From Honor to Hunger, Demanding An End to World Passivity

Less than a month earlier, Haidar stood before a small group in the elegant wood-paneled Rockefeller Room of the Harold Pratt House on the Upper East Side in New York to accept the prestigious Civil Courage Prize of the Train Foundation. The award, given to those who demonstrate “steadfast resistance to evil at great personal risk,” cited her “courageous campaign” for the political self-determination of her people and against abuses of prisoners of conscience. The keynote speaker at the award ceremony, Wall Street Journal columnist John Fund, noted that Haidar, who holds a baccalaureate in modern literature, is also a woman’s rights advocate. “The first thing tyrants do,” said Fund, is to “silence … the voices of women.”

Speaking through a translator, Haidar described a “humanitarian tragedy suffered by the Sahrawi people.” In addition to the thousands who have had to flee, repressive measures have frustrated education; fisheries and phosphate mines have been pillaged; and, human rights activists have been killed, beaten, and had their homes looted. “Campaigns of kidnappings and arbitrary arrests have hit all Sahrawis without regard to age or sex: old people and young people, women, including pregnant women, and even infants,” said Haidar. “Ladies and gentlemen, I am myself a victim of this crime against humanity,” she said.

Nearby at the awards event, Irish filmmaker Simon Hudson of Stoney Road Films showed pictures of the desolate conditions in Sahrawi refugee camps and underscored that world attention to their plight has been scant. Moroccan authorities have refused to allow him to film in Western Sahara, he said.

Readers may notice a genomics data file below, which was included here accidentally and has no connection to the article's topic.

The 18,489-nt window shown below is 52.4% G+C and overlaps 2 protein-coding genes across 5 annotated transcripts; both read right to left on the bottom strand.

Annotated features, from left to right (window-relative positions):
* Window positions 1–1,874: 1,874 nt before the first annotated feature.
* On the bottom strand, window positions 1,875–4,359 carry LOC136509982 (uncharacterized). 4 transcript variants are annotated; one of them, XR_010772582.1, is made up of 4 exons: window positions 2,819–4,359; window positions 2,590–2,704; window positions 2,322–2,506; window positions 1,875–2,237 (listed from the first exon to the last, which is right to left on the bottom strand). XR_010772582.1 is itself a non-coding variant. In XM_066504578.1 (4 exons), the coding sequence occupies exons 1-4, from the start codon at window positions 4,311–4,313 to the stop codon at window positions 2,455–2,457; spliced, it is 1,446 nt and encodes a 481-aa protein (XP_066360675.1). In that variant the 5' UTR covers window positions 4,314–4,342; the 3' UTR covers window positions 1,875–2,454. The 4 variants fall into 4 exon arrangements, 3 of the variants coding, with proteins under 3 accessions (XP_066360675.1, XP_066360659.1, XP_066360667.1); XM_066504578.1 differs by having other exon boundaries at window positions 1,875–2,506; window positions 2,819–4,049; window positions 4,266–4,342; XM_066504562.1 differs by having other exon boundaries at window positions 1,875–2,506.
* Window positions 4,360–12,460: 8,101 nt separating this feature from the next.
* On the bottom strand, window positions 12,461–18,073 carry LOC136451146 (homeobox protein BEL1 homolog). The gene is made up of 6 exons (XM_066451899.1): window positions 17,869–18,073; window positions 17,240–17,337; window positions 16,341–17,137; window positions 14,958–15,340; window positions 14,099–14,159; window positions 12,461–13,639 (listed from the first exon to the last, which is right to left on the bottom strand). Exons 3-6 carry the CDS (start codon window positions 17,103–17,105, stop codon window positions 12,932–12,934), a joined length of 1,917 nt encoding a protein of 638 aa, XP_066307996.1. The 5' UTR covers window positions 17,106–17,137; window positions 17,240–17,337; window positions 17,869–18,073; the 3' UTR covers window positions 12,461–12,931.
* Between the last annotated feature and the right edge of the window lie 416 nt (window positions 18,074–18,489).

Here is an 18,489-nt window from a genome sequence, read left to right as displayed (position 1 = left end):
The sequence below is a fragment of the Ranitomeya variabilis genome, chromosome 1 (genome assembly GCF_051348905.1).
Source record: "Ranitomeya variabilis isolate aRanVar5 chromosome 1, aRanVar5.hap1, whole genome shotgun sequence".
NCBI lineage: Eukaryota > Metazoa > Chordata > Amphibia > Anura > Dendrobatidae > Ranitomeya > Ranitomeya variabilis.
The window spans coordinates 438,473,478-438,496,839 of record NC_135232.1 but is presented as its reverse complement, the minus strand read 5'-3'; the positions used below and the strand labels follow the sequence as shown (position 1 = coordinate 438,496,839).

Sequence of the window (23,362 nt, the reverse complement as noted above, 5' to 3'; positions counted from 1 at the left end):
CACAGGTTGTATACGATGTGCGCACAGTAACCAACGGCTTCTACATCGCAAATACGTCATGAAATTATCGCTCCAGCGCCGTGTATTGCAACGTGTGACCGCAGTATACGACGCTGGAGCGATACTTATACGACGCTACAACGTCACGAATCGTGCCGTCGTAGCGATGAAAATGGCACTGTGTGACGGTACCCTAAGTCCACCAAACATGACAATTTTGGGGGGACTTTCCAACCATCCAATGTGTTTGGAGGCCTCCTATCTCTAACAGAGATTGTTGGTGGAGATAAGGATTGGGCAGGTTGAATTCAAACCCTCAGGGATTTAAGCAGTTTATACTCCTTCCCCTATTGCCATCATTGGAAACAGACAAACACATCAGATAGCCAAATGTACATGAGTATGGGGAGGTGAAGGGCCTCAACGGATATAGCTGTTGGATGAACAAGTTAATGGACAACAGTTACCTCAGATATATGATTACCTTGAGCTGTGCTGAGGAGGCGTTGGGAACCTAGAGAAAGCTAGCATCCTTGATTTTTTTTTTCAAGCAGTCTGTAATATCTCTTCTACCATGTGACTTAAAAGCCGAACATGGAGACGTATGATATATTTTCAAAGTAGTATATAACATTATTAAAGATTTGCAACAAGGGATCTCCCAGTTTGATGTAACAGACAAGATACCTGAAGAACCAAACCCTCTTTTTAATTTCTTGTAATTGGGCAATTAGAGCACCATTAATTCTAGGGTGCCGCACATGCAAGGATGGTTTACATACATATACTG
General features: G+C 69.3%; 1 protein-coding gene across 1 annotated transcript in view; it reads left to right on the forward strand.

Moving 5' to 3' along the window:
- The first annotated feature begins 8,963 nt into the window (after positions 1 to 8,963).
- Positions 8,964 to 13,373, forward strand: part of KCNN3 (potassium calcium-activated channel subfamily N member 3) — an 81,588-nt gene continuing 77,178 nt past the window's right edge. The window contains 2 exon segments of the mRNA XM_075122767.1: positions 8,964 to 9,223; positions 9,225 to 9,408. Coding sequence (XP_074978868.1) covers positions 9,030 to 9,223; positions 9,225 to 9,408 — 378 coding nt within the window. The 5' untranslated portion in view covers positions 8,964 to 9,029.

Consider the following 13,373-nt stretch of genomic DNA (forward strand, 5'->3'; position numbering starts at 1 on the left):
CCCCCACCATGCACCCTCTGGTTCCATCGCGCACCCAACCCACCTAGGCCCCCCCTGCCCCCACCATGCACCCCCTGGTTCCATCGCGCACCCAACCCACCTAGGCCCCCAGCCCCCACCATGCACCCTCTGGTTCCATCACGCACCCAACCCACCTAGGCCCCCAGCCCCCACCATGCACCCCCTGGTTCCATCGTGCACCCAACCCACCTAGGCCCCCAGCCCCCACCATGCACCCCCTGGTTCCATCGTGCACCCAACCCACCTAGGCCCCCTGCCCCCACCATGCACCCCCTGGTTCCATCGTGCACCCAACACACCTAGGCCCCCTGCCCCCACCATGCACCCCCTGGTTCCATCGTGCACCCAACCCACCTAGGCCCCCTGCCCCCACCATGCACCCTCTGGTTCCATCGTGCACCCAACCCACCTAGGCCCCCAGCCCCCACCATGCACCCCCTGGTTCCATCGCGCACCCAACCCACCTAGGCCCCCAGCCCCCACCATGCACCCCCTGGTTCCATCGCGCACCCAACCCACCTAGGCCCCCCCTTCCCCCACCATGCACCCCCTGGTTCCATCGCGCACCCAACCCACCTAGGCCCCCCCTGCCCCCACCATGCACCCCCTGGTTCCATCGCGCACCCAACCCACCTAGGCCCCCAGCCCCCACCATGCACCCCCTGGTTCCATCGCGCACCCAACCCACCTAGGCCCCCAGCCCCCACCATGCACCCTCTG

Haidar, who has been recognized with human rights awards from the European Parliament, Amnesty International USA and was nominated for the Nobel Peace Prize, used her remarks to call upon the international community “to renounce its attitude as a passive spectator with regard to the abuses of the Sahrawi population.”

Events now may force that to happen. In an interview in October, Haidar said, “I am sure when I go back that I will be arrested at the airport.”

As her prediction came true, the events are spurring international pressure, according to Ambassador Said.

Monika Kalra Varma of the RFK Center said, “The situation is all the more urgent because Aminatou suffers from serious health problems.” The RFK Center asked the United Nations High Commissioner for Human Rights to begin an immediate investigation, and invited citizens to submit email letters of concern through its website.

“Doctors are very concerned,” said the Ambassador at Large. “There needs to be pressure on Spain and Morocco to act.”

November 20, 2009

Cindy Cooper is a journalist in New York.

Also see “America’s Secret African War in the Western Sahara” by Major Carlos Wilson in the 1989, Vol. 11, of On The Issues Magazine.

See “Beginning with the Children: To Teach Peace” by Eleanor J. Bader in this edition of On The Issues Magazine.